I have one showing in the jumpers that had 47 starts. Came off the track as a five year old and has been reschooled for the jumper ring... zero spook and lots of attitude. He's pretty tough. I love him
I like either a lot or a little. A couple starts, never showed any racing promise types (I have one now that is sound as a dollar and game over fences, just seemed to like galloping along in the back) or horses that kept on going for a long time.
I have had a few horses in the 30+ range and they were tough as nails. I'd give him a nice letdown to get the body soreness out, more than I would one with just a few starts. They also tend to be professionals under saddle which I like.
A friend of mine has one that had 105 starts in 9 years and retired sound.
He's currently not doing a whole lot right now, but it's not because he's lame. He had one of those horrid eye ulcers that wouldn't heal (not from the track), and had to have an eye removed, and it's been a big adjustment for him. So, he's been retired to trail horse/light dressage work. However, he's a very sound trail horse/light dressage horse.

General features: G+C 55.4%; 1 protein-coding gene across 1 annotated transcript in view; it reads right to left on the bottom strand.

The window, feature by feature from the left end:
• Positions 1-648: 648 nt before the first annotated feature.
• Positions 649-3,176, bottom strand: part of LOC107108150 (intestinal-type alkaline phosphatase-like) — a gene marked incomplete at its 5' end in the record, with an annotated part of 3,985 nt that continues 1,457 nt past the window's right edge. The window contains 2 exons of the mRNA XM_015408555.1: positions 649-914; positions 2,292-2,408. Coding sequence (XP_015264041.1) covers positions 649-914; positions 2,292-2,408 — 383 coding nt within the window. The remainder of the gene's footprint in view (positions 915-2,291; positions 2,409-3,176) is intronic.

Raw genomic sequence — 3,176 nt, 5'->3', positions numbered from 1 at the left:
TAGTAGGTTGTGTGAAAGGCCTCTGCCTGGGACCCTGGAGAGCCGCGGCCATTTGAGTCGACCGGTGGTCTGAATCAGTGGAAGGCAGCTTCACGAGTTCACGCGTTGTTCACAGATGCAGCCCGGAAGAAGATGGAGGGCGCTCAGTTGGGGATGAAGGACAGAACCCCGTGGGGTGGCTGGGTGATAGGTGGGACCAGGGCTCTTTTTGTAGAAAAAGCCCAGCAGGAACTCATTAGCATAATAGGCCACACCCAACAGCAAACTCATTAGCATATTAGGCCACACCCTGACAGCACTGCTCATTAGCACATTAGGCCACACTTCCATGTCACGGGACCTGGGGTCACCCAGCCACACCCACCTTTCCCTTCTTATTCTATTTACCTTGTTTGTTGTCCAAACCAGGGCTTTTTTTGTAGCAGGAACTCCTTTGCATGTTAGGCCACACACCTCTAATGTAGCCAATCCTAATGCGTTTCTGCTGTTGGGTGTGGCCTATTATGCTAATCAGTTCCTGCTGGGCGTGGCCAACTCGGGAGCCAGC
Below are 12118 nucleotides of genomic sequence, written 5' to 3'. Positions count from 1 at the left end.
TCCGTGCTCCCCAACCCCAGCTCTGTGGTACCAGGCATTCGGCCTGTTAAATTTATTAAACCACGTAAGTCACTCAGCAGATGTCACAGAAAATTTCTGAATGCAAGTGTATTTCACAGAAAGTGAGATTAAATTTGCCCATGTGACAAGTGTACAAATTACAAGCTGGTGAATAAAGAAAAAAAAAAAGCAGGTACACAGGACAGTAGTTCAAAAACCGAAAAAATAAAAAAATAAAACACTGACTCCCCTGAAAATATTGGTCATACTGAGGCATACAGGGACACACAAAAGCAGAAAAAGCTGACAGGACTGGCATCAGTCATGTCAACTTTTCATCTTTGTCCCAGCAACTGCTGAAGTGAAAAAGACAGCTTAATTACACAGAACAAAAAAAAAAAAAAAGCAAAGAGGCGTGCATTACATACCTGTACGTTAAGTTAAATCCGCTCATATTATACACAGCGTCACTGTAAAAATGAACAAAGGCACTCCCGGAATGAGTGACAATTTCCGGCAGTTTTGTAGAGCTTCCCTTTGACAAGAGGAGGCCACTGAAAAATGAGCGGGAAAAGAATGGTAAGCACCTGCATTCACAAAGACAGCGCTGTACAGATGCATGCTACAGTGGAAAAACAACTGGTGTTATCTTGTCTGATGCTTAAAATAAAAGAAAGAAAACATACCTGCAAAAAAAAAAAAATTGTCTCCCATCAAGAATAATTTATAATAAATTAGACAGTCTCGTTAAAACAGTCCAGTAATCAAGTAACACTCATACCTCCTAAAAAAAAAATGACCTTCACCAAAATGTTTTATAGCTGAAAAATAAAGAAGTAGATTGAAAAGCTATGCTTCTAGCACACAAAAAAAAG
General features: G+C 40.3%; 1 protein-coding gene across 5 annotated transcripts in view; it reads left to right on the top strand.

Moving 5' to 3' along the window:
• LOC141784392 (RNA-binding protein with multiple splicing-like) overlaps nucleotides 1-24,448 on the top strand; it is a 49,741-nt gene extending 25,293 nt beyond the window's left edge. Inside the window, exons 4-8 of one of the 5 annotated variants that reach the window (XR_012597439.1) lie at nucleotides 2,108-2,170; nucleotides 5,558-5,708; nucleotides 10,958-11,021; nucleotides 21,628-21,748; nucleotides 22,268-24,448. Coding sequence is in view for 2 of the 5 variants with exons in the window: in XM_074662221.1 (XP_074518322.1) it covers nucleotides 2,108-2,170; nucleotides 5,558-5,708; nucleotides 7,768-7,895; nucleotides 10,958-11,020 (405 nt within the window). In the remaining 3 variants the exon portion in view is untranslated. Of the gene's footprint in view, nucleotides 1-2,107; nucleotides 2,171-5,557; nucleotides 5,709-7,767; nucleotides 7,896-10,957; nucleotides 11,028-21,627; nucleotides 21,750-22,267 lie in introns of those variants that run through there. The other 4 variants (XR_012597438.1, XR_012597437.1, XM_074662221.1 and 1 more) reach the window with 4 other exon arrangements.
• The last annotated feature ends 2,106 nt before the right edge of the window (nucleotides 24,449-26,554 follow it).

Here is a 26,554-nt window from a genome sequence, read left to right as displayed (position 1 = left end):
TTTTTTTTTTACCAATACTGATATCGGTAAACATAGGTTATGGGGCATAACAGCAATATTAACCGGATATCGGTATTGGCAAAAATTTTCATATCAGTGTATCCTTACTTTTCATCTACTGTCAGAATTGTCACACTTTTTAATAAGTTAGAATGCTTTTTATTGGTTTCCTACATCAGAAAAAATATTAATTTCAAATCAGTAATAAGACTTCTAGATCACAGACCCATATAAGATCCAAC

I like the 10-20 range as well. In my experience, even though the ones with more starts may be "tough", the wear and tear adds up over time and there's a much higher chance of having to contend with significant arthritis type issues (I find with these horses you are less likely to see soft tissue injuries short of something catastrophic). I've also found that the ones who have been on the track long enough to accumulate a significant number of starts often have more transition issues when you try to bring them into a sporthorse life. Nothing more than anecdotal evidence, but I've seen too many horses who don't come off the track until they are older/more experienced be much harder on themselves in turnout, much more prone to skin issues/general bugs/etc., and often just harder to get going than the 4-5 year olds with fewer racetrack miles.
Doesn't mean I wouldn't look at one who was right in all other ways if it had 30+ starts, but I'd be xraying very carefully.